While the executive, Greg Baer, is the deputy general council for corporate law at BoA and based in DC, it’s unclear what the SEIU and the Chicago based group called “National Political Action” targeted his house other than it was convenient. Why not BoA headquarters or some other BoA institution? Because, as Nina Easton says, this was an attempt at nothing more – nothing more – than pure intimidation. 14 school bus loads – 500 people – on your porch banging on your door and terrifying your family.
There’s some irony here. The Baer family is not exactly the scripted “evil Republican corporate capitalist” family that thug organization like the SEIU like to portray as the enemy of “the people”.
A lifelong Democrat, Baer worked for the Clinton Treasury Department, and his wife, Shirley Sagawa, author of the book The American Way to Change and a former adviser to Hillary Clinton, is a prominent national service advocate.
This is and always will be unacceptable behavior from any group. But it seems to be something the SEIU and other unions have decided is fair play. Easton sums it up nicely:
In the 1990s, the Baers’ former bosses, Bill and Hillary Clinton, denounced the “politics of personal destruction.” Today politicians and their voters of all stripes grieve the ugly bitterness that permeates our policy debates. Now, with populist rage providing a useful cover, it appears we’ve crossed into a new era: The politics of personal intimidation.
It is an “era” which needs to be nipped in the bud now. If ever there was a group displaying fascistic tendencies, it is the SEIU and the groups like National Political Action with which it is associated. This is unacceptable behavior and we need to let the SEIU know it and know it now. Politics is a rough and tumble game – we all know that. But keep families out of it.
Action like the SEIU and NPA took last Sunday were the tactics of thugs. And and unless and until those tactics are abandoned and an apology issued to the family the union attempted to terrorize, they’ll continue to be referred to as thugs.
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I always love it when entertainers suddenly awaken and decide they must get involved in saving the planet.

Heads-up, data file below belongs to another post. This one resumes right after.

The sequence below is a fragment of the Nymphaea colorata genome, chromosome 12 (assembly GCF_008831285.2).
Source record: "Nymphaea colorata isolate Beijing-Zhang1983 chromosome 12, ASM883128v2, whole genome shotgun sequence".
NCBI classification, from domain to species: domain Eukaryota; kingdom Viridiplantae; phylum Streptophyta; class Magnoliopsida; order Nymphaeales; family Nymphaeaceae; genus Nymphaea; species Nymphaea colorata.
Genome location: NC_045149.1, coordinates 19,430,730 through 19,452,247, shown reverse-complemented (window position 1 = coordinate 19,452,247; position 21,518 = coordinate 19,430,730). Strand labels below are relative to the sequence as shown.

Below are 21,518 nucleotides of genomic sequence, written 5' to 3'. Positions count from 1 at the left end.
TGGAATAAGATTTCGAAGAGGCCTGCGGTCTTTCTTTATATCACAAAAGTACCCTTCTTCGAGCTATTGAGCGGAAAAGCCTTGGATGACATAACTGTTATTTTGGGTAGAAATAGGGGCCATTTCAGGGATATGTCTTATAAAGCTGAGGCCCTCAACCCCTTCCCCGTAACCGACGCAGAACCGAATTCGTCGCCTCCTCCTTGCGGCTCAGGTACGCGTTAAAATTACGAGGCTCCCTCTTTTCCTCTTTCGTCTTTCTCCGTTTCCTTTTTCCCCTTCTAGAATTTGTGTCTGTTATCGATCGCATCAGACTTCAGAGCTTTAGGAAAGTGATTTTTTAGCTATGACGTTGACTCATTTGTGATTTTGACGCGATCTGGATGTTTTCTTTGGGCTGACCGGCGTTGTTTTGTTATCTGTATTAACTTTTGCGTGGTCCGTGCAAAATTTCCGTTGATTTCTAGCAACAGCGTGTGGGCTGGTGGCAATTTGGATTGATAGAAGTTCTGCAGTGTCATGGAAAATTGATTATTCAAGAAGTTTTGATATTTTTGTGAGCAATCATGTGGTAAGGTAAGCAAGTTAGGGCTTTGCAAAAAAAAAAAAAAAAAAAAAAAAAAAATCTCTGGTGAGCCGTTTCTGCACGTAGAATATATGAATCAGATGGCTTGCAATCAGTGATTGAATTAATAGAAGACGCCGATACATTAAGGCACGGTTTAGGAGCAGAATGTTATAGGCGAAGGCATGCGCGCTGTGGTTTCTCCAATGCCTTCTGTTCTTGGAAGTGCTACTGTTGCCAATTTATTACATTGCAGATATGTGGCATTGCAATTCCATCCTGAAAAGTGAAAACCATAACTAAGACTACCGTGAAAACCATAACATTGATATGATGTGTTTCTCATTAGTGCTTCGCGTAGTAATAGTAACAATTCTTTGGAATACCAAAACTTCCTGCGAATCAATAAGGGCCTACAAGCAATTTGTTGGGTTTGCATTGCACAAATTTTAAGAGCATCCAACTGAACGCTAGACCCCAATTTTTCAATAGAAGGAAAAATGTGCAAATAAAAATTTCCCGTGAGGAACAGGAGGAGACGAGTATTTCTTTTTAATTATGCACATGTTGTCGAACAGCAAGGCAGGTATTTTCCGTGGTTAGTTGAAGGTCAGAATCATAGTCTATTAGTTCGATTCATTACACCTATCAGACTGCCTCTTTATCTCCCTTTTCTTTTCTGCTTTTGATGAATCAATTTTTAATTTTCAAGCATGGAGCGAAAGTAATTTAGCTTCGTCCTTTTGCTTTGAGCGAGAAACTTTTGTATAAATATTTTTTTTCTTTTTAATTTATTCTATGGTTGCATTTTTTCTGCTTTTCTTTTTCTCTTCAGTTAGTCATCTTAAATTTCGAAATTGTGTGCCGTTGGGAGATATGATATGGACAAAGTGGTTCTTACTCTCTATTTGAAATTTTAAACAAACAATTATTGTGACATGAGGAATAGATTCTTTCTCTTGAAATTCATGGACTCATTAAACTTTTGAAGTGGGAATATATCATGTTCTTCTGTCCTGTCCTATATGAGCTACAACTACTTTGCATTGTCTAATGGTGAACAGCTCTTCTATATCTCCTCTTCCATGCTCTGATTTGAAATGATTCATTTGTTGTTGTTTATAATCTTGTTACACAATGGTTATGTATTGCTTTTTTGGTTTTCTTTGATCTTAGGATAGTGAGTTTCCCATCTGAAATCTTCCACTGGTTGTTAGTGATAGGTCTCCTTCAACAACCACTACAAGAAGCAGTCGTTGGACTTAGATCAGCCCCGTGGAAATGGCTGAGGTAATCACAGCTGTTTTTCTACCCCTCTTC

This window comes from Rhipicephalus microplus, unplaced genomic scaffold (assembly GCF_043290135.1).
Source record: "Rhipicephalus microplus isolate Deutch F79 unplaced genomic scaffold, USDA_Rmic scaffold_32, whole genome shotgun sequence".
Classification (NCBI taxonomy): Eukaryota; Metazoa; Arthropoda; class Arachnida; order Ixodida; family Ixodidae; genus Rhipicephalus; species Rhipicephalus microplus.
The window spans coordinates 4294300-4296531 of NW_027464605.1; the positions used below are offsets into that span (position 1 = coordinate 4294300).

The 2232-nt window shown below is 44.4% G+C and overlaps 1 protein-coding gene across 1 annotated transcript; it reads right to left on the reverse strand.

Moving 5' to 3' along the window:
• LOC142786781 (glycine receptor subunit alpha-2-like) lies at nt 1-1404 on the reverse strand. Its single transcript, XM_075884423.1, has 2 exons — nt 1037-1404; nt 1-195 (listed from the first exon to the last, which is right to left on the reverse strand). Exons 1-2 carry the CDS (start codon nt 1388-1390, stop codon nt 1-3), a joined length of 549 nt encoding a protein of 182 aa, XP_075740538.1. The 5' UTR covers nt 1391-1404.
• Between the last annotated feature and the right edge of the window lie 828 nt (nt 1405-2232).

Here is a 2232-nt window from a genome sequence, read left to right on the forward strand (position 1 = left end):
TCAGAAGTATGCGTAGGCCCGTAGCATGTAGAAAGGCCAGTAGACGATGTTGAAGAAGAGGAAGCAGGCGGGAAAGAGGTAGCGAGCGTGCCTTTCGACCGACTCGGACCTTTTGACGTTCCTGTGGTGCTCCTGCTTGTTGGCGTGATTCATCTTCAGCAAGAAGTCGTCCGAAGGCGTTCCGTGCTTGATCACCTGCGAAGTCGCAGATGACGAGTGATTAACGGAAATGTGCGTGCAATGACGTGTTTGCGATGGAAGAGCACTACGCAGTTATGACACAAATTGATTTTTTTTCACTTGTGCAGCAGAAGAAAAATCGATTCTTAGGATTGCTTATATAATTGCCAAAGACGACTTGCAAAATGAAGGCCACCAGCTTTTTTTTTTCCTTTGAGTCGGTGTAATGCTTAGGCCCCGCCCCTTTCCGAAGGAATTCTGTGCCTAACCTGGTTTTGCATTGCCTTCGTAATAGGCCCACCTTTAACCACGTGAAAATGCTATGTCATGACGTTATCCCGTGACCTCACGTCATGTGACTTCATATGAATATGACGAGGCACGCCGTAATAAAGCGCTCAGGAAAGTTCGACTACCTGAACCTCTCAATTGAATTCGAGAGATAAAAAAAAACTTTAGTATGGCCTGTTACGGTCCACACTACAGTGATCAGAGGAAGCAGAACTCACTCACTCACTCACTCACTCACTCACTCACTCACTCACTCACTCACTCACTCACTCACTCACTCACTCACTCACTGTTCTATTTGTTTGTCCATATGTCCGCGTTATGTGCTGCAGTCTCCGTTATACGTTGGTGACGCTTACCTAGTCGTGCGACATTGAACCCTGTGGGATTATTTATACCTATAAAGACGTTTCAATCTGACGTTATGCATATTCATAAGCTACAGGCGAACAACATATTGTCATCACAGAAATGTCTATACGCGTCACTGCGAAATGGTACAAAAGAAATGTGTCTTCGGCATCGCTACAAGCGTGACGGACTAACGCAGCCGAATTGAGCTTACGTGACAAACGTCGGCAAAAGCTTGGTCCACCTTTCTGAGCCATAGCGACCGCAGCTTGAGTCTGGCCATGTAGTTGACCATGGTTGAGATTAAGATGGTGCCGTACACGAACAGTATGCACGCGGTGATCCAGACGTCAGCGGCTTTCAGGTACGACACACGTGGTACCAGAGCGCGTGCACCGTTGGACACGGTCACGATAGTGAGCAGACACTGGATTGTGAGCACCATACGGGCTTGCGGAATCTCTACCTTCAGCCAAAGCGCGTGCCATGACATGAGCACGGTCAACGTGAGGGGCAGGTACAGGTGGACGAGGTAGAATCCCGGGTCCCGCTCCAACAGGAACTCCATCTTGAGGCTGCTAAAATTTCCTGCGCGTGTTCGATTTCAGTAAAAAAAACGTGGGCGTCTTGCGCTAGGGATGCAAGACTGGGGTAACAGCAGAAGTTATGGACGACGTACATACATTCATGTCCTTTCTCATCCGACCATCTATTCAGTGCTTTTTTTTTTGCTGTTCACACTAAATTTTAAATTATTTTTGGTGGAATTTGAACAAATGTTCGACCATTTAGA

This time it is Jeremy Irons. He’s decided there are just too many people on our little blue globe. Our lot’s numbers are “unsustainable”, although he’s pretty convinced some “big outbreak of something” will most likely happen because, you know, “the world always takes care of itself”. Of course, because Mother Gaia is a living breathing thinking world.
What he wants to do is make a film (naturally) which will be like Al Gore’s “An Inconvenient Truth”. A “documentary about sustainability and waste disposal in the vein of Michael Moore – but “not as silly”. Of course.
Irons describes himself as “deeply socialist” and is also concerned about world hunger. In a stirring and deeply touching (/sarc) call to action, Irons says on the website 1billionhungry.org:
“People around the world suffer hunger — 1 billion. Now that’s bad, worse than bad, that’s crazy! We’ve got to get mad. I want you to get mad. I want you to get up right now, stick your head out of the window and yell, ‘I’m mad as hell’.”
Original, edgy, a real difference maker. Of course it remains to be seen if Irons understands that the reason 1 billion are hungry has little to do with resources and much to do with politics.
Irons announced his new endeavor from one of his 7 houses:
The ultimate solution, he says, is for us all to live less decadently — growing our own food and recycling instead of replacing goods: “People must drop their standard of living [so] the wealth can be spread about. There’s a long way to go.”
James Delingpole shakes his head at the usual hypocrisy: